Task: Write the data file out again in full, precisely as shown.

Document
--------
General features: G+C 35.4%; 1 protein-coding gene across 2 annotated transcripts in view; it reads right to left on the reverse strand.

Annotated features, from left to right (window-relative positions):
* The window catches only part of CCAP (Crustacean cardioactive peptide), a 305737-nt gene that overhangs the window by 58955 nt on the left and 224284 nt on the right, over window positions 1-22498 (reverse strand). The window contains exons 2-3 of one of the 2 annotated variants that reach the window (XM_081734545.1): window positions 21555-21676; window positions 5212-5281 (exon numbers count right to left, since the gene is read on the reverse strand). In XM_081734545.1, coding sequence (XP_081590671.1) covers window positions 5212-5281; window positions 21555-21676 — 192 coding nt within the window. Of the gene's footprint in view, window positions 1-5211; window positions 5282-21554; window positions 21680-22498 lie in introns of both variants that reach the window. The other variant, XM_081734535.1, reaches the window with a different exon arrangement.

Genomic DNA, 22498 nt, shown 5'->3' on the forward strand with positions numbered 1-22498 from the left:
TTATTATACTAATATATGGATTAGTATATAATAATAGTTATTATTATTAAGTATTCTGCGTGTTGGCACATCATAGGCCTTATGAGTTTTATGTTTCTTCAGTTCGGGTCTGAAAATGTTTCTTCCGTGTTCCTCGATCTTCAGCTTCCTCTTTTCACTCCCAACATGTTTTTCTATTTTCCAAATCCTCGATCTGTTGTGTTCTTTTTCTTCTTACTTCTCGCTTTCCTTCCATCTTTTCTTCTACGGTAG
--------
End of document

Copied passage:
General features: G+C 35.4%; 1 protein-coding gene across 2 annotated transcripts in view; it reads right to left on the reverse strand.

Annotated features, from left to right (window-relative positions):
* The window catches only part of CCAP (Crustacean cardioactive peptide), a 305737-nt gene that overhangs the window by 58955 nt on the left and 224284 nt on the right, over window positions 1-22498 (reverse strand). The window contains exons 2-3 of one of the 2 annotated variants that reach the window (XM_081734545.1): window positions 21555-21676; window positions 5212-5281 (exon numbers count right to left, since the gene is read on the reverse strand). In XM_081734545.1, coding sequence (XP_081590671.1) covers window positions 5212-5281; window positions 21555-21676 — 192 coding nt within the window. Of the gene's footprint in view, window positions 1-5211; window positions 5282-21554; window positions 21680-22498 lie in introns of both variants that reach the window. The other variant, XM_081734535.1, reaches the window with a different exon arrangement.

Genomic DNA, 22498 nt, shown 5'->3' on the forward strand with positions numbered 1-22498 from the left:
TTATTATACTAATATATGGATTAGTATATAATAATAGTTATTATTATTAAGTATTCTGCGTGTTGGCACATCATAGGCCTTATGAGTTTTATGTTTCTTCAGTTCGGGTCTGAAAATGTTTCTTCCGTGTTCCTCGATCTTCAGCTTCCTCTTTTCACTCCCAACATGTTTTTCTATTTTCCAAATCCTCGATCTGTTGTGTTCTTTTTCTTCTTACTTCTCGCTTTCCTTCCATCTTTTCTTCTACGGTAG